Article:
Summary: The "faithful sayings" are short succinct statements of belief, worthy of full acceptance by all. They are a trademark of the letters of Paul to Timothy and Titus.


The hymn book of the New Testament church was no doubt the Book of Psalms, thus establishing the continuity of worship from synagogue to church. However, there are hints in Paul’s writings of other formulae which may have been used in public devotion. These might have taken the form of songs, or of liturgy, or of straightforward doctrinal statement.

The “faithful sayings” of the Pastoral Epistles are examples of such statements. Since Paul’s letters to Timothy and Titus are of a late date within the New Testament, this may also indicate that Paul is not so much coining new sayings as quoting those already in currency.

“This is a faithful saying” is Paul’s imprimatur of what he is quoting.

Faithfulness speaks of being loyal, reliable, true to the facts. We speak of God being faithful, and of men and women who remain firm in their commitments and convictions.

1 Timothy 1:15 is a short, pithy saying which encapsulates the whole essence of the gospel. It is indeed “worthy of all acceptation.”

The Person of our Lord is declared in two names:

“Christ” (Messiah, or anointed one). In Ancient Israel prophets, priests and kings were anointed.

And “Jesus” (Saviour - see Matthew 1:21).

We see the work of Christ:

He is the One who came into the world - the incarnation;

He came to save sinners - His work on the Cross;

He came to save even the chief of sinners.

If the chief of sinners can be saved, then I can be saved, and so can you.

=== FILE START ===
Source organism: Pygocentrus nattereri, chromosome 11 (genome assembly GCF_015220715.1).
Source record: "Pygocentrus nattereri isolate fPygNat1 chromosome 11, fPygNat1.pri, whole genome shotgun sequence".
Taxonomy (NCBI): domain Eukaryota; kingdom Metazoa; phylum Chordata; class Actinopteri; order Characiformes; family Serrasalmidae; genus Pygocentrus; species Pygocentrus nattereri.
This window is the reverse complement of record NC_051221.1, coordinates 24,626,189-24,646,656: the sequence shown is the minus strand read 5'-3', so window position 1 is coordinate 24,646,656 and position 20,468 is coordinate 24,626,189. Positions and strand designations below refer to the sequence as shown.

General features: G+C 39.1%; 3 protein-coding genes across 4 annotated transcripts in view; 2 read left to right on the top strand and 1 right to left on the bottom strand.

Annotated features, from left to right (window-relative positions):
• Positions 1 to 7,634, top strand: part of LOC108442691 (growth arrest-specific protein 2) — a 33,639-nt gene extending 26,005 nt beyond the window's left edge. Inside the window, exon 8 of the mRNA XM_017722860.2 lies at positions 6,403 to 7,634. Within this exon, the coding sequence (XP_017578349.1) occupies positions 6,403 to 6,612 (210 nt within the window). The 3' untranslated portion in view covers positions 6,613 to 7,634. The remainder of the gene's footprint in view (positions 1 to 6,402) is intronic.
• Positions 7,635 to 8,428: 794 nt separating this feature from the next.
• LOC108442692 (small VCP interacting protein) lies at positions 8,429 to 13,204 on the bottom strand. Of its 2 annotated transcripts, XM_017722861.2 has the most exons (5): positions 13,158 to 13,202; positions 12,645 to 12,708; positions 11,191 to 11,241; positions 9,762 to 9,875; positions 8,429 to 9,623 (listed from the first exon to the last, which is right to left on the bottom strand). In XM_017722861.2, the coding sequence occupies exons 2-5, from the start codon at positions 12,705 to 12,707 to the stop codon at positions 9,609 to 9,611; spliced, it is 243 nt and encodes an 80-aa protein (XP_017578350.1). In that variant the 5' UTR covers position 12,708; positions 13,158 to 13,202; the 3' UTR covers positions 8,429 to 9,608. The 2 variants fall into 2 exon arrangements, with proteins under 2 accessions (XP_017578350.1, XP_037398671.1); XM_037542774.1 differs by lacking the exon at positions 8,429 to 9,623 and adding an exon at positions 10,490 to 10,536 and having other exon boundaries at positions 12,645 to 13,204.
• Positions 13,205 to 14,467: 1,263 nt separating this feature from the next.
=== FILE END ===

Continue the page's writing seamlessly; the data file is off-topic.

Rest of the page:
1 Timothy 3:1 commends the aspirations of those who desire to serve God in the church. It speaks particularly of the office of a bishop, or overseer: a title which is used interchangeably in the New Testament with presbyter, or elder - not so much a diocesan Bishop as those who rule and minister within the local church.

Such a desire is “a good thing.”

Although not part of the “faithful sayings” proper, there is also another wonderful statement with regard to the faith which deserves our attention: 1 Timothy 3:16. Here a “mystery” (a hitherto hidden truth) is revealed. There follows a succinct creed.

1 Timothy 4:8-9 balances our obligations to our spiritual wellbeing against bodily exercise. It is well to note here that there is no indefinite article in the Greek language, so it may well be that “bodily exercise profits a little.” However, godliness is of far greater value.

2 Timothy 2:11-12 balances our sufferings with the glory to come (see also Romans 8:18 and 2 Corinthians 4:17-18). 2 Timothy 2:12-13 measures our faithlessness against God’s faithfulness.

Titus 3:8 upholds Paul’s doctrine of good works after faith. Those who imagine that Paul and James disagreed on this point within the New Testament are sadly mistaken.

Paul teaches faith without works, but only so that those who are God’s workmanship may move on into the good works which God has before prepared (Ephesians 2:8-10).

The emphasis of James’ teaching is upon works: but he also upholds the need for faith:

“Even so faith, if it has not works, is dead, being alone… show me thy faith without thy works, and I will show thee my faith by my works” (James 2:17-18).

There is another faithful saying towards the end of the Bible. After the description of the New Jerusalem, the angel told John: “These sayings are faithful and true” (Revelation 22:6).

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